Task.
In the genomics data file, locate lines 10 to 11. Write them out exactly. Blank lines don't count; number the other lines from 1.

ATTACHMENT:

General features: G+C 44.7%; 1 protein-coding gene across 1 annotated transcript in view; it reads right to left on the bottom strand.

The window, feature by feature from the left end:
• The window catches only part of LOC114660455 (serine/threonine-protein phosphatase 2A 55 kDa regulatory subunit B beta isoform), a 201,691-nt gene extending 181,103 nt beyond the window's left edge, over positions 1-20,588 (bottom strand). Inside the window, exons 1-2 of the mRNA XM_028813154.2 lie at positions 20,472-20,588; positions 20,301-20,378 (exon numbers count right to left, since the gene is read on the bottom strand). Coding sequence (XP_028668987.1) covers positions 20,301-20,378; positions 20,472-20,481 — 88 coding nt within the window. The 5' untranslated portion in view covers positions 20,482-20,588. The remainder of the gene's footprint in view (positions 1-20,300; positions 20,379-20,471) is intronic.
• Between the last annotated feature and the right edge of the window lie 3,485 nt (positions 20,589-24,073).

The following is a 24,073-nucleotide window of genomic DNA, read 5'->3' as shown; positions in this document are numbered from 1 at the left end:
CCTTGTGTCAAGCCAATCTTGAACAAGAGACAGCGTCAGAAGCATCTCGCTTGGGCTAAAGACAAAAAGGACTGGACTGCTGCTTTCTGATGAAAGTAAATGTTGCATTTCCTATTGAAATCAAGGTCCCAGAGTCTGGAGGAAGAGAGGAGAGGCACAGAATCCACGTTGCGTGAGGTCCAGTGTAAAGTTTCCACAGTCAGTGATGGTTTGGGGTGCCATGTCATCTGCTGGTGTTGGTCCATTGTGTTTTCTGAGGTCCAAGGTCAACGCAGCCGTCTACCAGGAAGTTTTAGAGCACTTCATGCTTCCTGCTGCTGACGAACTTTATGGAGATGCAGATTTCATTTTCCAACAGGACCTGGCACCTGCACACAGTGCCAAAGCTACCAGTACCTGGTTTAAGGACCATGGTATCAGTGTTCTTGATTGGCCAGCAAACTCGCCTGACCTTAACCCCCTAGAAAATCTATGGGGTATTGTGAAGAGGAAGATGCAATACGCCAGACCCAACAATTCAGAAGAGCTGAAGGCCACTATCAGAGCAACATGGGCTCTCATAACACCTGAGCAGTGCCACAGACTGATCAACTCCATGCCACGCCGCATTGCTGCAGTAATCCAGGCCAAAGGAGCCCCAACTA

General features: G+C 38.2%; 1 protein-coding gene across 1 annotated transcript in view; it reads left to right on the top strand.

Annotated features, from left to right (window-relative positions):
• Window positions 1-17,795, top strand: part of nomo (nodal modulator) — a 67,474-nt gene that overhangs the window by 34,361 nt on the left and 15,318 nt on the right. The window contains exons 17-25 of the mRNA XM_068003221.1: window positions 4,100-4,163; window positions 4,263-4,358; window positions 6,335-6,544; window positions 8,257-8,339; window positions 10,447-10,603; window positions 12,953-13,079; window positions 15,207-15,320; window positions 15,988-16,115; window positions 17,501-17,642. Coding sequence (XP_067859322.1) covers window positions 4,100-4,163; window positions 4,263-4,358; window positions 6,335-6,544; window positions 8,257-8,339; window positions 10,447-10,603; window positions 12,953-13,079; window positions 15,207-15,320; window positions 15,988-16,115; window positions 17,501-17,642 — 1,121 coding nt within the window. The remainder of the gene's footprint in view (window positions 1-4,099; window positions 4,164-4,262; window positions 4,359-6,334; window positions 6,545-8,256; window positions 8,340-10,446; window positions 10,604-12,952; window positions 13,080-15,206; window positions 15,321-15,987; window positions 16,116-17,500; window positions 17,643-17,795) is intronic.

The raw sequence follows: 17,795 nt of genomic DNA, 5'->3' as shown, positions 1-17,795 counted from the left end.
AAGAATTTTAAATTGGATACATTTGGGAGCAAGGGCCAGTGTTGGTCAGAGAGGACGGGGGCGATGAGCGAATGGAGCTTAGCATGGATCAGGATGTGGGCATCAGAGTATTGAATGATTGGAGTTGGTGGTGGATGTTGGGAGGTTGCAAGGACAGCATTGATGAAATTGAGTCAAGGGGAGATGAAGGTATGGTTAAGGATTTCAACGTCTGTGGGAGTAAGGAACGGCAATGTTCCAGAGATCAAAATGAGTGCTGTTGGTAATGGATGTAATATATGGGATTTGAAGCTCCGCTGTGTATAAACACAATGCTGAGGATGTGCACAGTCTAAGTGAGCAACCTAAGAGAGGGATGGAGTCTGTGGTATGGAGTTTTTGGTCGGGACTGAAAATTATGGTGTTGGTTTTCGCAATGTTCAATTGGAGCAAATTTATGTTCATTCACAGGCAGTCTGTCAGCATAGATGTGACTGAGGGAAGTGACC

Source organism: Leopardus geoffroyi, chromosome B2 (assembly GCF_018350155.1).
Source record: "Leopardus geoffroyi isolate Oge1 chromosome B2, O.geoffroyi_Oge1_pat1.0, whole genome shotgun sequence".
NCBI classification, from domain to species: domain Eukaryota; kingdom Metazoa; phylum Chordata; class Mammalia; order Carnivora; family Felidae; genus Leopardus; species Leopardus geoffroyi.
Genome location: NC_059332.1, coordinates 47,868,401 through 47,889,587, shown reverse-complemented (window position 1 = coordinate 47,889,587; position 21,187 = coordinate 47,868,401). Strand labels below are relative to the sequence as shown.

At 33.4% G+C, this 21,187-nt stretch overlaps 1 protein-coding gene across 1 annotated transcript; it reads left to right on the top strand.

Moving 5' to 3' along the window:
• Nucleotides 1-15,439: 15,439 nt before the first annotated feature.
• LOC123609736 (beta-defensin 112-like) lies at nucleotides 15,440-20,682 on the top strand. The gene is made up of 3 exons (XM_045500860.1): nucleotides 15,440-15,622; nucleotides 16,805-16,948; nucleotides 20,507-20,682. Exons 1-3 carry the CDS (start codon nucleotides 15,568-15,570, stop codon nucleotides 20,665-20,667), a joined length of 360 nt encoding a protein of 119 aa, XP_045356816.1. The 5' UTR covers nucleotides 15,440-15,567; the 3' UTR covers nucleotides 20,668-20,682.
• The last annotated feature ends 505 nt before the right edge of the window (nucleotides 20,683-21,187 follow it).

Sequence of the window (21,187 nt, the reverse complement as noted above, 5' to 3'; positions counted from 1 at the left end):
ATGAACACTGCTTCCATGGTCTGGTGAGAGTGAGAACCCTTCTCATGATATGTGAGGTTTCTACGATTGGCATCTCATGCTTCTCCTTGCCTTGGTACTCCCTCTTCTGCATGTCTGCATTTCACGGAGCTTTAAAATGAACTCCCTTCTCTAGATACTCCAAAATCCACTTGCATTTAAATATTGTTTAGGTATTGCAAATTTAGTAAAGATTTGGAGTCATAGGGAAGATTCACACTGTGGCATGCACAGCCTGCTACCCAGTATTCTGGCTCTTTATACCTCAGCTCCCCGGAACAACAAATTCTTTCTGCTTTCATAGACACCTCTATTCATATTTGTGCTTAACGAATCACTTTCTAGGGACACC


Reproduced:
The raw sequence follows: 17,795 nt of genomic DNA, 5'->3' as shown, positions 1-17,795 counted from the left end.
AAGAATTTTAAATTGGATACATTTGGGAGCAAGGGCCAGTGTTGGTCAGAGAGGACGGGGGCGATGAGCGAATGGAGCTTAGCATGGATCAGGATGTGGGCATCAGAGTATTGAATGATTGGAGTTGGTGGTGGATGTTGGGAGGTTGCAAGGACAGCATTGATGAAATTGAGTCAAGGGGAGATGAAGGTATGGTTAAGGATTTCAACGTCTGTGGGAGTAAGGAACGGCAATGTTCCAGAGATCAAAATGAGTGCTGTTGGTAATGGATGTAATATATGGGATTTGAAGCTCCGCTGTGTATAAACACAATGCTGAGGATGTGCACAGTCTAAGTGAGCAACCTAAGAGAGGGATGGAGTCTGTGGTATGGAGTTTTTGGTCGGGACTGAAAATTATGGTGTTGGTTTTCGCAATGTTCAATTGGAGCAAATTTATGTTCATTCACAGGCAGTCTGTCAGCATAGATGTGACTGAGGGAAGTGACC